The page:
Last Thursday, we kicked off our first Youth Forum for the year, “Young Women and Men: Driving Gender Balance Together.”
Gender inequality is simply not just a female issue, it’s a human issue which means there is an urgent need to educate both young women and men together.
As the third Youth Forum of its kind, we invited young women and men, teachers, parents and community organisations to participate in the discussion to empower and equip young women and men to understand the meaning of gender balance, think critically about gender stereotypes, realise the importance of positive role models and gain self-confidence and self-belief.
The Forum featured a panel of thought leaders including our MC, Daniela Ascone, who shared their views and generated discussion about how we can invest in our young people to succeed.
Embedded into our culture is the mindset that women are supposed to act, feel or behave a certain way and men another. We have a tendency to place people in categories based on their gender but one of our panel leaders and Co-Founder of The Man Cave, Hunter Johnson, believes it’s all about respecting the individual as he discussed broader LGTBI issues. “Gender is on a spectrum, it’s not either female or male.”
There are certain stereotypes about women in business that in order to succeed you must take on a masculine role. Challenging these stereotypes, Catherine Cervasio, CEO of Aromababy, encouraged everyone to “be your authentic self and who you are rather than relying on a specific male/female trait to be successful.”
While there are an abundance of equal opportunities for women, Robert Gillies, Young Australian of the Year 2015, emphasised the hardships that are still present in such opportunities. “There’s nothing written anywhere that women cannot become a surgeon, but that’s not saying how hard it’s going to be for her. She will need to be exceptional while facing harassment and discrimination in such a male dominated industry.”
Even before women enter the workforce, gender inequality is an issue that still exists in education and can become a deterrent for young women. Having just started her engineering degree, Jessica Tong shared her personal experience of gender discrimination at university. “I wanted to leave because I was the only girl and felt intimidated but I persisted… we need to persist, take the opportunity, be brave and have courage.”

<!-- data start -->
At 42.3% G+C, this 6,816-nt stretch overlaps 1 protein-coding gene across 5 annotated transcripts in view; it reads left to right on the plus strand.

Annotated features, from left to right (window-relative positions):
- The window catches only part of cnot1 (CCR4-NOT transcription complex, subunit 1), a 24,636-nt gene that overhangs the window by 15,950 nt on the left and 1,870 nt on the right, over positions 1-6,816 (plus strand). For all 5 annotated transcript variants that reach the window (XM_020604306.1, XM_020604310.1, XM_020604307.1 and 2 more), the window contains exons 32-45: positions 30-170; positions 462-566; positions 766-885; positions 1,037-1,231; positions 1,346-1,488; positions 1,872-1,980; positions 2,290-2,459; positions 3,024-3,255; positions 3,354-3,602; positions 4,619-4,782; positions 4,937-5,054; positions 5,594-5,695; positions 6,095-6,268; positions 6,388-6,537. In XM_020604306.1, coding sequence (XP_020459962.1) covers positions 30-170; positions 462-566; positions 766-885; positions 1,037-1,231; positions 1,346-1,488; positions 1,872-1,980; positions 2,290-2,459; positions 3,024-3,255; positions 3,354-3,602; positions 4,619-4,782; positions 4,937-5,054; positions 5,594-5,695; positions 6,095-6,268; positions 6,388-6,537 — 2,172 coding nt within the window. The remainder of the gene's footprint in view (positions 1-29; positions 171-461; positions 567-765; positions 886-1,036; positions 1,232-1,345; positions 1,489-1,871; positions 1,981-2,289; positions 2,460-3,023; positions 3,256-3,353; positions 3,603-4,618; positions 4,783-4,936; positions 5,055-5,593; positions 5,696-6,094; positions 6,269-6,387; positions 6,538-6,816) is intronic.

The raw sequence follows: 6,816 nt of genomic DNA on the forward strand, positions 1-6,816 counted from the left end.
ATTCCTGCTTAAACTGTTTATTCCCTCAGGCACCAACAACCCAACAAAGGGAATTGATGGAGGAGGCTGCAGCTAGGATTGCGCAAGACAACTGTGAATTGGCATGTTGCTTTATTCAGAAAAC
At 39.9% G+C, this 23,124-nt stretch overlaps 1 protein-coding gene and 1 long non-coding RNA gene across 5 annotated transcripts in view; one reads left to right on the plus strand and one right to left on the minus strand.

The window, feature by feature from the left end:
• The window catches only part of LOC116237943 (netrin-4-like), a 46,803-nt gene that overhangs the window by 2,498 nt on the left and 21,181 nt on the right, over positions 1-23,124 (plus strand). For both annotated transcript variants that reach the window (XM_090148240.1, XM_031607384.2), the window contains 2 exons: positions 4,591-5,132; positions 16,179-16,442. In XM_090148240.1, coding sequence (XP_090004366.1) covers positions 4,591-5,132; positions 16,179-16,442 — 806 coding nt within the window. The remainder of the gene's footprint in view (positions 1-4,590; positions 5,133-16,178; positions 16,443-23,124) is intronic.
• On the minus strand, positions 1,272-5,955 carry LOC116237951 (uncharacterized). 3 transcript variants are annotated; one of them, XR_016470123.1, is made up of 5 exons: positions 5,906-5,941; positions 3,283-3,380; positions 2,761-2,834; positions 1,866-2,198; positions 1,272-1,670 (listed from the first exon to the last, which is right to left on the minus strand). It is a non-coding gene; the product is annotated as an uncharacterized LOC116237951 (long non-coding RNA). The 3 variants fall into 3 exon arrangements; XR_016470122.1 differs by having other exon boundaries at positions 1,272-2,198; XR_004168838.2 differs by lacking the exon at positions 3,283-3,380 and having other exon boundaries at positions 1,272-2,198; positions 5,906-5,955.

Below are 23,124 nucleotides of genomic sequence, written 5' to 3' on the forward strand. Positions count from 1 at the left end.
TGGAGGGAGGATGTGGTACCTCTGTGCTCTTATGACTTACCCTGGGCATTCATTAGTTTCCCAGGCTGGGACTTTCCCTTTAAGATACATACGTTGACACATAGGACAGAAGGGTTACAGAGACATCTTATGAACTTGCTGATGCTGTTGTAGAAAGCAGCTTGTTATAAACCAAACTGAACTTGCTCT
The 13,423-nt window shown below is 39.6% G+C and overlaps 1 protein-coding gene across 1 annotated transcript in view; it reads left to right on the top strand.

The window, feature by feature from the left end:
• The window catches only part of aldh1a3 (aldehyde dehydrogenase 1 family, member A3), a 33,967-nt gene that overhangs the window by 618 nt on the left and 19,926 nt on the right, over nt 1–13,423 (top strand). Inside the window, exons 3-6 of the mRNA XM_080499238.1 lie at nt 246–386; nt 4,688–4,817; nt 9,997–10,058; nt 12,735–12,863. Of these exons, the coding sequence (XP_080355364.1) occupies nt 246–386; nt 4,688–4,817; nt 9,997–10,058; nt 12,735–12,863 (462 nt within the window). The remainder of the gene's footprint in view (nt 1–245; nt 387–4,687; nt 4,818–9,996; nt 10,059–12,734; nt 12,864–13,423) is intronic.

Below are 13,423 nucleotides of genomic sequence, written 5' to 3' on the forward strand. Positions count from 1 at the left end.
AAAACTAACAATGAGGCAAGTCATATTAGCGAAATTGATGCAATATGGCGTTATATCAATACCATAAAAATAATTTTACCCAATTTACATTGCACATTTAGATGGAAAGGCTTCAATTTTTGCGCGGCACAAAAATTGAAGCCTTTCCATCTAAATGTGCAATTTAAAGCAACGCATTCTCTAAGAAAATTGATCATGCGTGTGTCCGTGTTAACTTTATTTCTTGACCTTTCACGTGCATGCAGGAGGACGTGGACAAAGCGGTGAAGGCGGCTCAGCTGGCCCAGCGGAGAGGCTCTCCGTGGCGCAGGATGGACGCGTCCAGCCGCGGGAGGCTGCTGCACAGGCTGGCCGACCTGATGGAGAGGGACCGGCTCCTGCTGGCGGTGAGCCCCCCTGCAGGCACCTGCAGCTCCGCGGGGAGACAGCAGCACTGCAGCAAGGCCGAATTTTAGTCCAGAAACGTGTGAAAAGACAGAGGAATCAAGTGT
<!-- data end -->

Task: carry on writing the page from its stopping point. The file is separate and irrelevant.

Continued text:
In Australia we are fortunate to have a high level of access to education, however, young women in developing nations experience so many barriers to their education. According to Larissa Ocampo, Online Community manager at One Girl, “these girls will stay out of school for a week while they have their period due to lack of resources.” Something so insignificant to some, is at the same time preventing other women from their own education and we must respect that this issue spreads further with global implications.
Gender inequality exists in every single country of the world and research shows Australia’s gender gap is widening. Duke of Ed Victoria CEO, Anoushka Gungadin, believes that talking about these issue is vital to facilitating change and these discussions should start in the household. “Girls are earning 11% less in pocket money yet do more work around the house.”
Many people don’t realise the gender balance and discrimination can go undetected due to an unconscious bias. Now more than ever should we be thinking about the language we use, the role the media plays, stand up to others and maybe even call ourselves out.
Take a look at what’s happening around you, at home, or at school and don’t be afraid to ask others about their experience. We encourage you to continue to spread this discussion across more and more communities because standing against gender inequality starts with you!